31 Days with the Savior: Baptized

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Gentle Reader,

“Then Jesus came from Galilee to John at the Jordan to be baptized by him. And John tried to prevent Him, saying, ‘I need to be baptized by You, and are You coming to me?’

But Jesus answered and said to him, ‘Permit it to be so now, for thus it is fitting for us to fulfill all righteousness.’ Then he allowed Him.

When He had been baptized, Jesus came up immediately from the water; and behold, the heavens were opened to Him, and He saw the Spirit of God descending like a dove and alighting upon Him. And suddenly a voice came from heaven, saying, ‘This is My beloved Son, in whom I am well pleased.'” – Matthew 3:13-17 (NKJV)

I’ve heard and read debates on why Jesus went to be baptized. We know that He wasn’t repenting of anything, so what was the point?

“Jesus sometimes also fulfilled the prophetic Scriptures by identifying with Israel’s history and completing its mission (Matthew 2:15, 18). This baptism hence probably represents Jesus’ ultimate identification with Israel at the climactic stage in its history: confessing its sins to prepare for the kingdom (Matthew 3:2, 6).

If this suggestion is correct, then Jesus’ baptism, like His impending death (compare Mark 10:38-39 with Mark 14:23-24, 36), is vicarious, embraced on behalf of others with whom the Father has called Him to identify (Lampe 1951:39). This text declares the marvelous love of God for an undeserving world-especially for us who by undeserved grace have become His disciples.” (IVP Commentary, found under the “Study This” tab).

Just as Jesus did nothing to deserve death but willingly went to it, so here He has done nothing to require repentance and the act of baptism, but He goes willingly. From start to finish, He identifies with and takes up for humanity. He inaugurated His earthly ministry by providing an example of turning from the old to the new. (Not that Jesus rejected the Law; no, He came to fulfill it, per Matthew 5:17). He is moving from His life as the carpenter’s son and into the three turbulent, amazing years that would culminate in Resurrection.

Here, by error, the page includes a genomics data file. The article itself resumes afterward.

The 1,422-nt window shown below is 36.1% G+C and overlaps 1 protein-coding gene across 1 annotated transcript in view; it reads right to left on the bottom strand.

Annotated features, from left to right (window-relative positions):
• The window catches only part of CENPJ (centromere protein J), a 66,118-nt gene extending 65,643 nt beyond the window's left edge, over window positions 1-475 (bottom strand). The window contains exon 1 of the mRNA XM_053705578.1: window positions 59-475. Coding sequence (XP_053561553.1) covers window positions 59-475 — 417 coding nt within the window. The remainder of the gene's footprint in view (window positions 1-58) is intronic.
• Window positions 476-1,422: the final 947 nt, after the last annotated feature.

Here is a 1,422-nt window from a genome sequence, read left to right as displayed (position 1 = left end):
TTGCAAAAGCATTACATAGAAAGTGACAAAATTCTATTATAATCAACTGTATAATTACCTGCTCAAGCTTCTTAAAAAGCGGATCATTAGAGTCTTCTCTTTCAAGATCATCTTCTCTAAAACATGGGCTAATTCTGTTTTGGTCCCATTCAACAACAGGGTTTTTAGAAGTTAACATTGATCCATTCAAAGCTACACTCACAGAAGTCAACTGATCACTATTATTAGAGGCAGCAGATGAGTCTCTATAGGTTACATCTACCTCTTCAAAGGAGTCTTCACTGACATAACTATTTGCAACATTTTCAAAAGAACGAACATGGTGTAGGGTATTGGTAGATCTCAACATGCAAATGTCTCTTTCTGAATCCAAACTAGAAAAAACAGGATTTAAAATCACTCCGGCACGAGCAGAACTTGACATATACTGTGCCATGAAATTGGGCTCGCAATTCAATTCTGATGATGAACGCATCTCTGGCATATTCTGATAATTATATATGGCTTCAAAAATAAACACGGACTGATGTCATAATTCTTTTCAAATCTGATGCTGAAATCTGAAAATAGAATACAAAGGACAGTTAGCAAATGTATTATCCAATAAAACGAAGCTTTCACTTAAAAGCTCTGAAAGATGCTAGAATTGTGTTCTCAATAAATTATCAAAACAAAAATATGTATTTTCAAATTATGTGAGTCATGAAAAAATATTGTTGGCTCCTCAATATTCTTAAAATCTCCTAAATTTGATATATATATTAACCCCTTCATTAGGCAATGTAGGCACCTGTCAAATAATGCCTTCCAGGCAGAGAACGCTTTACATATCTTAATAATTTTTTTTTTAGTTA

But that’s not what arrests me in this little scene.

I love John’s reaction. He’s like, “Jesus, what? What are you doing? You need to do this for me. I’m not worthy to tie your shoes.” Can you imagine how his arms must have been shaking as he lowered Jesus into the water? Despite being filled with the Holy Spirit all his life (Luke 1:15), maybe John told himself, “Don’t mess up. DO NOT mess this up!”

I love that. I love how God comes onto the scene and invites people to take part in the action.

My journey to faith. (15)

For all entries in the Jesus: 31 Days with the Savior series, go here.

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2 thoughts on “31 Days with the Savior: Baptized

  1. Well, first of all, John didn’t invent baptism. Jews, since ancient times, immersed, usually in a mikvah for a variety of reasons having to do with ritual cleansing. In John’s case, his immersion was a one-time event, and was in response to those who had repented of their sins (Jesus’s major theme in his sermons) and who were returning to God. We see a more complete picture of this when, in Matthew 28:19, Jesus commanded the apostles to baptize the people of the nations (non-Jews, which at the time was an extremely radical idea) in the name of the Father, the Son, and the Holy Spirit, something I think Jesus was a forerunner of in the baptism by John you describe.

    This has to be tied into the receiving of the Holy Spirit which occurred immediately after the baptism of Jesus. I always used to wonder why Jesus didn’t have the indwelling of the Spirit all his life, but this act too is a forerunner of what happens to us when we come to faith. We see this in Acts 2, 9 and 10 where both Jews and Gentiles receive the Spirit in the same manner.

    Jesus, as the mediator of the New Covenant, was the living embodiment that the New Covenant promises were going to come true. Both Jeremiah 31:31 and later and Ezekiek 36 testify to a future time, when Jesus returns, when we will all as believers, receive the Holy Spirit in such abundance, that even the least among us will have a connection to God greater than the greatest prophets including John the Baptist or even Moses and Abraham. I believe Jesus had that completeness of the Spirit within him at the moment the Spirit landed on him after baptism, and this enabled him to say “the Father and I are one.” What we have now is a foretaste and a mere shadow of what we will receive when “Kingdom Come” on earth when Jesus returns.

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    1. I know that Jews practiced baptism before John came around, but admittedly haven’t researched the topic in-depth. I do wonder about the Holy Spirit thing. I’ve heard different views on whether or not Jesus was indwelt before or after His baptism, but I’m not sure what I think about it.

      As always, thanks for the thoughts, James!

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